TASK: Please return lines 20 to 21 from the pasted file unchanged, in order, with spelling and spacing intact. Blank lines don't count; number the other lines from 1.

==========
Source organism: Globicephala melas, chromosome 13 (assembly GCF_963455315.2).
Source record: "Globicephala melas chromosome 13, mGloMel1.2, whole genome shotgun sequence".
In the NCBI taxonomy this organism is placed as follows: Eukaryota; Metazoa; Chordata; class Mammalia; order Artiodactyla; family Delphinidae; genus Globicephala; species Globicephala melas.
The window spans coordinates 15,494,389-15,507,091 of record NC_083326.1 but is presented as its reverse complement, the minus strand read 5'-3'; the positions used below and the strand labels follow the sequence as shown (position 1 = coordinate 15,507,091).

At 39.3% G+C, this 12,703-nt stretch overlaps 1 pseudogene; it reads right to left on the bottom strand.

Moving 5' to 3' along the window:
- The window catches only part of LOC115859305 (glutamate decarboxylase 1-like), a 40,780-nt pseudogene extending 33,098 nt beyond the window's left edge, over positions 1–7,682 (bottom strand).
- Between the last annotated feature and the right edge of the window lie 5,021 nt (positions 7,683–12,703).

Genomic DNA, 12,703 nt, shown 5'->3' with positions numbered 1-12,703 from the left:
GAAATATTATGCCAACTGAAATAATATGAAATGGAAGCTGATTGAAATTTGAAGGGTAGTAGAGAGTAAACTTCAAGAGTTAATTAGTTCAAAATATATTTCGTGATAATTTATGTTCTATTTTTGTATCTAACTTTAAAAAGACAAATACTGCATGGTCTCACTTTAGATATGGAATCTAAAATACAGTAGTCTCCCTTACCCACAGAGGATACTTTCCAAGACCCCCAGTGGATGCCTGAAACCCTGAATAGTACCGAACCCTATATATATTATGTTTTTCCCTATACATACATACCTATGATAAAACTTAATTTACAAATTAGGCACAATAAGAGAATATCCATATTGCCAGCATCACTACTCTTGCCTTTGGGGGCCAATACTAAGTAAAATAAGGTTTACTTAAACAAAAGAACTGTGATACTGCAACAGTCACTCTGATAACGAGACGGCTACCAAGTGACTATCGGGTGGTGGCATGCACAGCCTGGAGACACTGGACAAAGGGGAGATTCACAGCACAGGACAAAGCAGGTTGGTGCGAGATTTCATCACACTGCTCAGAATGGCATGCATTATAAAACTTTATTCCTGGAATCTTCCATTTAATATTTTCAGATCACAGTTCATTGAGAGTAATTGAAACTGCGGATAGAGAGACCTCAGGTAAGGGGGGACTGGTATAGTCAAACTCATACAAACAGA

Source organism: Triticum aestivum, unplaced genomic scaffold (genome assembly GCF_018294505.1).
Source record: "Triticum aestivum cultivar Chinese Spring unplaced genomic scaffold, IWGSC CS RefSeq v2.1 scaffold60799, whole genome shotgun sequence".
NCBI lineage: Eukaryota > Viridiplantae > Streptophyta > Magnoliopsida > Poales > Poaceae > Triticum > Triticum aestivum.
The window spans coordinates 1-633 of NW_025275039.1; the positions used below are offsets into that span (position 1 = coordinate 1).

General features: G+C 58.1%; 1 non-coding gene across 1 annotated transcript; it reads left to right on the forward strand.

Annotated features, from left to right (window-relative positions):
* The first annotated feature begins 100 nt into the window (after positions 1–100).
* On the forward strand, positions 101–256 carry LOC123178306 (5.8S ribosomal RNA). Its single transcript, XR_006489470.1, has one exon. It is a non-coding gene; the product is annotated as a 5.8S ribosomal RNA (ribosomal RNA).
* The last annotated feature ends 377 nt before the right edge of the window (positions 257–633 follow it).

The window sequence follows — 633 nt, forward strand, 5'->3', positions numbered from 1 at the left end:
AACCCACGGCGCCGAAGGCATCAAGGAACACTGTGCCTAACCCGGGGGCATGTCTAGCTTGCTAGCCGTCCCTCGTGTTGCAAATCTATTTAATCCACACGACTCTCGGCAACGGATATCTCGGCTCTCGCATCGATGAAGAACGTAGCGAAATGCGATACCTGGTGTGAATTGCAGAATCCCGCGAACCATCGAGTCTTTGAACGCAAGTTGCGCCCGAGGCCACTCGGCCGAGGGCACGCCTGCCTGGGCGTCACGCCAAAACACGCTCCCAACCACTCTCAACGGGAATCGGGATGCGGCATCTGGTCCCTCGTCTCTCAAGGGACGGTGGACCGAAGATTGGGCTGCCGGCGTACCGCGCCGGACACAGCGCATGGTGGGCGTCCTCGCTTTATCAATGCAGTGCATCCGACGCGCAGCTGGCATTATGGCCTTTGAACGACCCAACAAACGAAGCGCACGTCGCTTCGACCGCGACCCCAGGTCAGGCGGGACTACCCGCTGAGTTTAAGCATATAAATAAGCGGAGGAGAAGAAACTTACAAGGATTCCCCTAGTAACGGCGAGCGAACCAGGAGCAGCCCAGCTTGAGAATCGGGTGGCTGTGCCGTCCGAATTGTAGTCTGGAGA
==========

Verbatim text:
The window sequence follows — 633 nt, forward strand, 5'->3', positions numbered from 1 at the left end:
AACCCACGGCGCCGAAGGCATCAAGGAACACTGTGCCTAACCCGGGGGCATGTCTAGCTTGCTAGCCGTCCCTCGTGTTGCAAATCTATTTAATCCACACGACTCTCGGCAACGGATATCTCGGCTCTCGCATCGATGAAGAACGTAGCGAAATGCGATACCTGGTGTGAATTGCAGAATCCCGCGAACCATCGAGTCTTTGAACGCAAGTTGCGCCCGAGGCCACTCGGCCGAGGGCACGCCTGCCTGGGCGTCACGCCAAAACACGCTCCCAACCACTCTCAACGGGAATCGGGATGCGGCATCTGGTCCCTCGTCTCTCAAGGGACGGTGGACCGAAGATTGGGCTGCCGGCGTACCGCGCCGGACACAGCGCATGGTGGGCGTCCTCGCTTTATCAATGCAGTGCATCCGACGCGCAGCTGGCATTATGGCCTTTGAACGACCCAACAAACGAAGCGCACGTCGCTTCGACCGCGACCCCAGGTCAGGCGGGACTACCCGCTGAGTTTAAGCATATAAATAAGCGGAGGAGAAGAAACTTACAAGGATTCCCCTAGTAACGGCGAGCGAACCAGGAGCAGCCCAGCTTGAGAATCGGGTGGCTGTGCCGTCCGAATTGTAGTCTGGAGA